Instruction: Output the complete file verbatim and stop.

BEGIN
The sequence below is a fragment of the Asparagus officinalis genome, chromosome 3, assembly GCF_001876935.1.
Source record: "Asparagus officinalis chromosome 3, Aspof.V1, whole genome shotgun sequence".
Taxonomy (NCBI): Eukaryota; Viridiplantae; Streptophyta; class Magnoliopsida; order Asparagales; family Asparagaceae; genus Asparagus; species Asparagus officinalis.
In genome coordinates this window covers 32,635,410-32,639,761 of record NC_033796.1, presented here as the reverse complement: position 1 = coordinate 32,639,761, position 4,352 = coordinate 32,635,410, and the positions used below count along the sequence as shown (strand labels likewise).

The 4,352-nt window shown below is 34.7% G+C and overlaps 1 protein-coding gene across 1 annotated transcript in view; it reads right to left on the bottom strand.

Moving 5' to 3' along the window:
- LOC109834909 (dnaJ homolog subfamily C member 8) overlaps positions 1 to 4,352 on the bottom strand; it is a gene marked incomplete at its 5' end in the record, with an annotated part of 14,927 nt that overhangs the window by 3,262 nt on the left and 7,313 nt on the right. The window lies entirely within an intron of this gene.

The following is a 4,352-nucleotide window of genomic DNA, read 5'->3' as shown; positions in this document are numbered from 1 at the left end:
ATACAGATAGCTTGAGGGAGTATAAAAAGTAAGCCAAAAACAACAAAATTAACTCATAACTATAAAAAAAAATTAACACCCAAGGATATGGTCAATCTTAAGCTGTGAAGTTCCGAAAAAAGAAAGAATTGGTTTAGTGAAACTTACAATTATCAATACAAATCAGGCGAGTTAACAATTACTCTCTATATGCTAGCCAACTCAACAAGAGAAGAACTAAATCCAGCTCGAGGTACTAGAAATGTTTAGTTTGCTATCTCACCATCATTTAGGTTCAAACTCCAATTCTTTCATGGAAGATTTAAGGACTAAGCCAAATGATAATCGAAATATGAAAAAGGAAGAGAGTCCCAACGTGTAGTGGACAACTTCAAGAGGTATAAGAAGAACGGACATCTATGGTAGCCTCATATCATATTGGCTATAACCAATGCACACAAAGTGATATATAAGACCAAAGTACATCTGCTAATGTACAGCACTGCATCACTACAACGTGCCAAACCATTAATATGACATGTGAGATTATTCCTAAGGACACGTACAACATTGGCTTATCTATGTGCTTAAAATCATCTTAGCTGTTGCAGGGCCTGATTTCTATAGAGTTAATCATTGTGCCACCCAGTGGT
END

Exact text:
The sequence below is a fragment of the Asparagus officinalis genome, chromosome 3, assembly GCF_001876935.1.
Source record: "Asparagus officinalis chromosome 3, Aspof.V1, whole genome shotgun sequence".
Taxonomy (NCBI): Eukaryota; Viridiplantae; Streptophyta; class Magnoliopsida; order Asparagales; family Asparagaceae; genus Asparagus; species Asparagus officinalis.
In genome coordinates this window covers 32,635,410-32,639,761 of record NC_033796.1, presented here as the reverse complement: position 1 = coordinate 32,639,761, position 4,352 = coordinate 32,635,410, and the positions used below count along the sequence as shown (strand labels likewise).

The 4,352-nt window shown below is 34.7% G+C and overlaps 1 protein-coding gene across 1 annotated transcript in view; it reads right to left on the bottom strand.

Moving 5' to 3' along the window:
- LOC109834909 (dnaJ homolog subfamily C member 8) overlaps positions 1 to 4,352 on the bottom strand; it is a gene marked incomplete at its 5' end in the record, with an annotated part of 14,927 nt that overhangs the window by 3,262 nt on the left and 7,313 nt on the right. The window lies entirely within an intron of this gene.

The following is a 4,352-nucleotide window of genomic DNA, read 5'->3' as shown; positions in this document are numbered from 1 at the left end:
ATACAGATAGCTTGAGGGAGTATAAAAAGTAAGCCAAAAACAACAAAATTAACTCATAACTATAAAAAAAAATTAACACCCAAGGATATGGTCAATCTTAAGCTGTGAAGTTCCGAAAAAAGAAAGAATTGGTTTAGTGAAACTTACAATTATCAATACAAATCAGGCGAGTTAACAATTACTCTCTATATGCTAGCCAACTCAACAAGAGAAGAACTAAATCCAGCTCGAGGTACTAGAAATGTTTAGTTTGCTATCTCACCATCATTTAGGTTCAAACTCCAATTCTTTCATGGAAGATTTAAGGACTAAGCCAAATGATAATCGAAATATGAAAAAGGAAGAGAGTCCCAACGTGTAGTGGACAACTTCAAGAGGTATAAGAAGAACGGACATCTATGGTAGCCTCATATCATATTGGCTATAACCAATGCACACAAAGTGATATATAAGACCAAAGTACATCTGCTAATGTACAGCACTGCATCACTACAACGTGCCAAACCATTAATATGACATGTGAGATTATTCCTAAGGACACGTACAACATTGGCTTATCTATGTGCTTAAAATCATCTTAGCTGTTGCAGGGCCTGATTTCTATAGAGTTAATCATTGTGCCACCCAGTGGT